Nicholson took a Football Association (FA) coaching course and joined the coaching staff at Tottenham upon his retirement as a player. He quickly rose through the ranks of the coaching staff to become first team coach in 1955. He subsequently assisted England manager Walter Winterbottom at the 1958 FIFA World Cup.[3]

On 11 October 1958, Nicholson was called to the Tottenham boardroom and appointed manager of the club in succession to Jimmy Anderson. At the time the club was sixth from the bottom of the First Division and there was little indication that the greatest period in the history of the club was about to begin. That afternoon, in the club's first game under Nicholson's management, Tottenham Hotspur beat Everton 10–4 at White Hart Lane.[6] This represented a new club record, surpassed only by their 13–2 (10–0 at half-time) FA Cup replay win over Crewe Alexandra in the 1959–60 season.[7]

Bill Nicholson (1961)

Less than two years later Spurs wrote their place in the history books when they won the Football League championship and the FA Cup in the 1960–61 season, the first "double" of the twentieth century. Spurs dominated the opposition that year, winning their first eleven games and scoring 115 goals in 42 games. The following year they won the FA Cup again, and narrowly missed a place in the European Cup Final, losing to Benfica in the semi-final.

In the 1962–63 season, Nicholson again put Spurs in the history books when they became the first British club to win a major European trophy. In Rotterdam on 15 May 1963, Spurs defeated favourites Atlético Madrid 5–1 to win the European Cup Winners Cup.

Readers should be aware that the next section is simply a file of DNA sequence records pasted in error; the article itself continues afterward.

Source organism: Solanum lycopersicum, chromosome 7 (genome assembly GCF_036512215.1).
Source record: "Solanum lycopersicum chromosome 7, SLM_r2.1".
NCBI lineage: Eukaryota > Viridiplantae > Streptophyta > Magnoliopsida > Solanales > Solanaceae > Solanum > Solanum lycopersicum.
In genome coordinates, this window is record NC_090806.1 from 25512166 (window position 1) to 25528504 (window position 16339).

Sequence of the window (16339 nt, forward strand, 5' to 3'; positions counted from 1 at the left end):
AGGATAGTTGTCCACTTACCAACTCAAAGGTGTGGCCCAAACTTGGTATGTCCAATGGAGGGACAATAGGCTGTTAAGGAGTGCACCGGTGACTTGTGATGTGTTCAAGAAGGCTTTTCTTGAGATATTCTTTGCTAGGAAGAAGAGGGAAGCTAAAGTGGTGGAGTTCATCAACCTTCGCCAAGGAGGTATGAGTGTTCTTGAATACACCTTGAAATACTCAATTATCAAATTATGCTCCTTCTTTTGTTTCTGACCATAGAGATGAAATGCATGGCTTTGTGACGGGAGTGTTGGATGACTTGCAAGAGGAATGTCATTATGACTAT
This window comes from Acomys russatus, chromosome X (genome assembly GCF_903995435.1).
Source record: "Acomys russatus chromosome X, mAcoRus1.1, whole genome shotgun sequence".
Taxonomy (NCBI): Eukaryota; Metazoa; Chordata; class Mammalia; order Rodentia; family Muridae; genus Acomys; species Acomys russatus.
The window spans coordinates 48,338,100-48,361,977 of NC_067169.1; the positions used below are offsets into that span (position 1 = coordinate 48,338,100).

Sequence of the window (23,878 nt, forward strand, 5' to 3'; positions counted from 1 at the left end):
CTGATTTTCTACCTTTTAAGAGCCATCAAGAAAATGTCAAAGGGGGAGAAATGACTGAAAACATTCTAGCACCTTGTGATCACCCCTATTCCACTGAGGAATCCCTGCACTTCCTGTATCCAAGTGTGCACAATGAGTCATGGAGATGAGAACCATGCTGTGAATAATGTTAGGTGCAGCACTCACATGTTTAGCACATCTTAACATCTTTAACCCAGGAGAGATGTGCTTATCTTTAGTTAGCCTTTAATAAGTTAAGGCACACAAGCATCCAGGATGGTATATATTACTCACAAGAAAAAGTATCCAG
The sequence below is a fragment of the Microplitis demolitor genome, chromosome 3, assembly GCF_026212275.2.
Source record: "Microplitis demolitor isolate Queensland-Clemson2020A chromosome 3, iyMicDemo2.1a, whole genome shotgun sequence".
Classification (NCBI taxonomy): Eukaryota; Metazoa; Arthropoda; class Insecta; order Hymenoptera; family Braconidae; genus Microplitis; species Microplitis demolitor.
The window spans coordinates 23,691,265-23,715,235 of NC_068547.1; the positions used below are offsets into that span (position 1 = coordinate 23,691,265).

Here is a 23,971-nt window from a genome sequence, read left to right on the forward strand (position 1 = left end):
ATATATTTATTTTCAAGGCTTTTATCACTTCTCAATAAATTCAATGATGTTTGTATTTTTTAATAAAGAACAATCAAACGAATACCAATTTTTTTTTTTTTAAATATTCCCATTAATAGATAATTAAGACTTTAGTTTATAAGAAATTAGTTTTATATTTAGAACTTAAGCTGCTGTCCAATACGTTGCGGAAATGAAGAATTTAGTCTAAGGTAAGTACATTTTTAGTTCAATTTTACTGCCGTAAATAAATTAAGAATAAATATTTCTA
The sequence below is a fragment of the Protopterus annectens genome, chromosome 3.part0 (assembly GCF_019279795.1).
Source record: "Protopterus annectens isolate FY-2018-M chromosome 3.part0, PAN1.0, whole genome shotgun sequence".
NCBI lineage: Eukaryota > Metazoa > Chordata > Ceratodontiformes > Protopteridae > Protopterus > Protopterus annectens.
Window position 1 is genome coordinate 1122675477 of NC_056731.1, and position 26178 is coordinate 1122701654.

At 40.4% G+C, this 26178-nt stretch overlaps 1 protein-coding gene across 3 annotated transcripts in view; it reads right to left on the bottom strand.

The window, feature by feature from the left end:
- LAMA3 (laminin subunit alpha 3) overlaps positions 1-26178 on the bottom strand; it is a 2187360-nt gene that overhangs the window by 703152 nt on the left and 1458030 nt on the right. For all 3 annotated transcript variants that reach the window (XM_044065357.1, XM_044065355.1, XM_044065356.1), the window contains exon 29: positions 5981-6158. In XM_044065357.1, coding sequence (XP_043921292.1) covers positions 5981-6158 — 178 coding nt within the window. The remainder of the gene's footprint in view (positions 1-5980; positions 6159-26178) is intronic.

In 1967 Nicholson's Spurs won their third FA Cup in seven years by beating Chelsea in the first-ever all-London final. This was followed by a string of trophies in the early 1970s – the League Cup was won in 1971 and 1973, and the UEFA Cup in 1972.

As the 1970s wore on, Nicholson became increasingly disillusioned with football, in particular the increased player wages and the endemic hooliganism. He resigned as manager of Spurs in August 1974, soon after they had lost the UEFA Cup final to Feyenoord, having been appalled by the hooliganism and rioting he witnessed at that match.[8] He left Spurs with great dignity and respect from everyone at the club, and is considered one of the most important figures in the club's history.

Honours[edit]

Tottenham Hotspur (as player and manager)

Football League First Division

  • Champions: 1951, 1961
  • Runner-up: 1952, 1963

Football League Second Division

  • Winners: 1950

FA Cup

Football League Cup

FA Charity Shield

  • Winners: 1951, 1961, 1962
  • Shared: 1967

European Cup Winners' Cup

UEFA Cup

  • Winners: 1972
  • Runner-up: 1974
  • Semi-finalists: 1973

European Cup

  • Semi-finalists: 1962

Post-management career[edit]

After quitting the Spurs manager's job, Nicholson spent a year at West Ham United as an adviser.[9] When Keith Burkinshaw became Spurs' manager in 1976, one of his first requests was that Nicholson be brought back to White Hart Lane as a consultant.[9] His knowledge and experience were invaluable, and he showed that he still had an eye for players by recommending several to Burkinshaw, including Graham Roberts, Tony Galvin, Gary Mabbutt and Glenn Hoddle.[10] Nicholson continued to work as a consultant until 1991, when he was awarded the title of Club President.[9]